These Students Turned Their Attic into a Live Music Venue


This story originally appears in the December 2017 issue of Jerk Magazine. It was written by Taylor Connors and photography is by Liam Sheehan

Down Euclid Avenue is a double-apartment residence occupied by eight friends. The house looks like a typical man cave: video games, food, and clothes littering the floor. Upstairs, however, is a vast attic enabling the boys to fulfill a dream they’d had since freshman year: a live music venue. And that’s exactly what they created. Every once in awhile, the off-campus home is changes into an electric venue which they refer to as “The End.” The artistic minds occupying the space are matched only by its transformative decor. Christmas lights cover the ceiling, the floor is decorated with a rotating cast of decorations, and it’s all topped off with a giant plastic clown head. 

While none of these boys study music, they definitely have a clear vision of what “The End” should be. The house is a creative bunch—there are six film students, a design student, and a photo student. This combination affects what the live performances look like. “We go after creating a venue as an atmosphere—not just what it looks like but what it feels like,” says Scott Sweitzer.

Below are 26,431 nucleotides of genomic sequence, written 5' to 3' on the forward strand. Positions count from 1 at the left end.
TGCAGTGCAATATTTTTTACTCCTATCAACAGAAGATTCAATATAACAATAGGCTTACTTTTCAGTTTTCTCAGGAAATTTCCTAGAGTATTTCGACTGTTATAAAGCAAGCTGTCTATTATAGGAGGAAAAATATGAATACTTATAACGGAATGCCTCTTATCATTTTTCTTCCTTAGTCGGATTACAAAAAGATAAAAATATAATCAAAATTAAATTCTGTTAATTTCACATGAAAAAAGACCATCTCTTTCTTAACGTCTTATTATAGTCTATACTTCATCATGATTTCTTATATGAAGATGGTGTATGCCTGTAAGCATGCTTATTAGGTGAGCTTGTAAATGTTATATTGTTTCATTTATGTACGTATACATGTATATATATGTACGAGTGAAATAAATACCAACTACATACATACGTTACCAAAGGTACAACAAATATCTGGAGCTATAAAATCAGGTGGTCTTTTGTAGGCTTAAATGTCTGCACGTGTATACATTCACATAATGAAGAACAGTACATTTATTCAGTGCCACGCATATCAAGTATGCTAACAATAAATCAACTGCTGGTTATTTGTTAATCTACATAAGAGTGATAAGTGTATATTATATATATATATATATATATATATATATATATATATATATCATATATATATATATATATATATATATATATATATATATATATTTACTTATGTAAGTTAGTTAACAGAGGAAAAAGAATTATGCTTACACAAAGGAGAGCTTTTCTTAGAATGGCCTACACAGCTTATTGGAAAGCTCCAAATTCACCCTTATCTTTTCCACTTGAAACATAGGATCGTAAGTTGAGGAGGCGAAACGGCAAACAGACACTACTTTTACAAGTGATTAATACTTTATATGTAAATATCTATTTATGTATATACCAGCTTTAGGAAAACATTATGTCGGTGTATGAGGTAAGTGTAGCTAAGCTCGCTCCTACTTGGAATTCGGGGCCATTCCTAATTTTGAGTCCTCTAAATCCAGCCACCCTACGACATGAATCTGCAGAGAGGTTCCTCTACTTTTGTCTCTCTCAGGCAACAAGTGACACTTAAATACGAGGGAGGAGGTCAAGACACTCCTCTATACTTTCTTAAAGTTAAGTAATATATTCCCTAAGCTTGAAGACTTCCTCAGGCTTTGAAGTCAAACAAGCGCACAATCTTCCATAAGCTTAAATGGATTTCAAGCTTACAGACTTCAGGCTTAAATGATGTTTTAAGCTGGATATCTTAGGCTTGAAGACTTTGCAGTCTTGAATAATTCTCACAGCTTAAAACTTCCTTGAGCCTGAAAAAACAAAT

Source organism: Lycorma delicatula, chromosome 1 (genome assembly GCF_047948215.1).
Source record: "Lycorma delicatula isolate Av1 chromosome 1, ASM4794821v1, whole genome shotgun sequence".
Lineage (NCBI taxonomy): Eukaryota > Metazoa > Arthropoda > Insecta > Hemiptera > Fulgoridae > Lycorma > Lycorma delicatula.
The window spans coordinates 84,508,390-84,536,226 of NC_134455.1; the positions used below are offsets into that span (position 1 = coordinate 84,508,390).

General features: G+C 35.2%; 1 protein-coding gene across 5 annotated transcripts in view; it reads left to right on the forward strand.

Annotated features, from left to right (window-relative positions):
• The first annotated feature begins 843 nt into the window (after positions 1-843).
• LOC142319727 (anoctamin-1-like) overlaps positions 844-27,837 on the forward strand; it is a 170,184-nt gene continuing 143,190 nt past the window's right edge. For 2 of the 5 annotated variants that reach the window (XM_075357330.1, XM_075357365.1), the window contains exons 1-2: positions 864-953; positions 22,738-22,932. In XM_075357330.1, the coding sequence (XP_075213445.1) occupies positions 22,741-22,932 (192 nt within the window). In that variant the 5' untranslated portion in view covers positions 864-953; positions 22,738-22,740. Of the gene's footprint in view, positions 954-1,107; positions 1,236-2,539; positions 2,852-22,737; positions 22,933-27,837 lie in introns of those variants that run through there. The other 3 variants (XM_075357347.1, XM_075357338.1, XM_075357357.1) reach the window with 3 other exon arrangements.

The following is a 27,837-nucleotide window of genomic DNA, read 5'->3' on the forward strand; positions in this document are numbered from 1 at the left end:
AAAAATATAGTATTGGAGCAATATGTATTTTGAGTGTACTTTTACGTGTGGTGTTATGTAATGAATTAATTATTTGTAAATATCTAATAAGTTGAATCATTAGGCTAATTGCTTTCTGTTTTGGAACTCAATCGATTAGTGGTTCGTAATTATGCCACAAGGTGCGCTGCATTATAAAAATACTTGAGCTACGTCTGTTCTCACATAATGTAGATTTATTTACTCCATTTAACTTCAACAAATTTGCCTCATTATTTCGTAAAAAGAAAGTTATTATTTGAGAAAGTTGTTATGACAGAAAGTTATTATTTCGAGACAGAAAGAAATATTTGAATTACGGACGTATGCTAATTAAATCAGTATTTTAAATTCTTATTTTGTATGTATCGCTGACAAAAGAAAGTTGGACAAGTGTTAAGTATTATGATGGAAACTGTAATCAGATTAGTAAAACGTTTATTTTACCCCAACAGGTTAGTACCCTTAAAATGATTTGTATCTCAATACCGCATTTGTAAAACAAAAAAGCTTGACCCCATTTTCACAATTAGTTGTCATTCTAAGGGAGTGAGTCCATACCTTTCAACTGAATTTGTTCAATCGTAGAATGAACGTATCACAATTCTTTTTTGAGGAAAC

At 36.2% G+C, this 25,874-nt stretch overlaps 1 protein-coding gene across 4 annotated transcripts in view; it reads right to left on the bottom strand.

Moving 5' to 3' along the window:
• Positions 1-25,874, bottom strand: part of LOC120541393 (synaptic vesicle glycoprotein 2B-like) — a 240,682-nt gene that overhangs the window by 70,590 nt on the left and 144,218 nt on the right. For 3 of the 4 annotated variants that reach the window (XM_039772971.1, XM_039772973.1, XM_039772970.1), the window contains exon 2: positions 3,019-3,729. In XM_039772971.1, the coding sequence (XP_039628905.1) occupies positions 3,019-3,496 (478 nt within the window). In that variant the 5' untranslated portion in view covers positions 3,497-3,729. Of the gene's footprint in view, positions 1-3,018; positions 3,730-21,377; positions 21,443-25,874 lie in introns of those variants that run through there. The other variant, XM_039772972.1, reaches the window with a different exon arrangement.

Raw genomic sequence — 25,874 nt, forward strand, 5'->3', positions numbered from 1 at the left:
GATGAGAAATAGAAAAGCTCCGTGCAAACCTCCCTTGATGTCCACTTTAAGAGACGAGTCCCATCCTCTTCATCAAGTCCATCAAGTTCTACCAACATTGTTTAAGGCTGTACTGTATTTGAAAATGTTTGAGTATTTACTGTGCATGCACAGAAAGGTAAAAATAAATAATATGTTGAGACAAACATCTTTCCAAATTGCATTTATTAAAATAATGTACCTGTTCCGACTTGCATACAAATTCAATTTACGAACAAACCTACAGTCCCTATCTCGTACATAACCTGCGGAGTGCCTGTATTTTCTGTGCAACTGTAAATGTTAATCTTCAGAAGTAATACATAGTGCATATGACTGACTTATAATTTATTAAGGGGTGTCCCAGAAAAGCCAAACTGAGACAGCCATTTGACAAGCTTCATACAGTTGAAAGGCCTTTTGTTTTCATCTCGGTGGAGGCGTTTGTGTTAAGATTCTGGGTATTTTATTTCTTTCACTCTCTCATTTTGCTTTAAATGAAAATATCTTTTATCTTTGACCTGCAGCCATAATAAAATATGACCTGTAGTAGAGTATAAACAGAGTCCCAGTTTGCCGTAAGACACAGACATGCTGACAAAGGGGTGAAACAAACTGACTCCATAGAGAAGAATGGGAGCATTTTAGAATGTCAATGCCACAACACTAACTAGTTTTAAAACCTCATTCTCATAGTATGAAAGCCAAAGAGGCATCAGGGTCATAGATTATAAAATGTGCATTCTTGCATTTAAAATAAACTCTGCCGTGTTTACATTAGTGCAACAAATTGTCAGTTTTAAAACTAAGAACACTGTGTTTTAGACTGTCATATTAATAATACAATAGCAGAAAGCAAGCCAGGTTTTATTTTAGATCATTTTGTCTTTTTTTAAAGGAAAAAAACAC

Not only do their studies influence the setting of the physical space, but they also inspire the roommates to film the shows and upload the videos on YouTube in what they call “Psycho Sessions.” There is only one video online so far, but the top notch editing and distinctive artistic vision helped it to gain 75K views in a week. That and the fact that on-the-rise YouTube sensation and Syracuse student, Clairo, was featured in the video. While Clairo and other indie artists are popular at SU, the boys do not want to limit the type of music performed by any means.  

One of the main goals the team wants to achieve is to create a place that brings everyone together, in contrast to the exclusive scene that is often present on campus. “We thought it would be cool if you could come in and see a rapper as the opening set, and then someone like Clairo, and then you know maybe a funk band,” Sweitzer says. 

An eclectic variety of sound is not only an important factor for The End, it’s an aspect they believe is missing from campus. Sweitzer explains: “We don’t want to name any names, but some venues play one type of music and that attracts a specific crowd—not everyone.” And that’s probably the most defining factor of The End: inclusivity. The boys have very different but meshing personalities, and they wanted to bring that to the venue. As Sweitzer says: “A big thing for us is acceptance of every kind of person. You look around and there’s a diverse crowd. That’s what The End is all about.”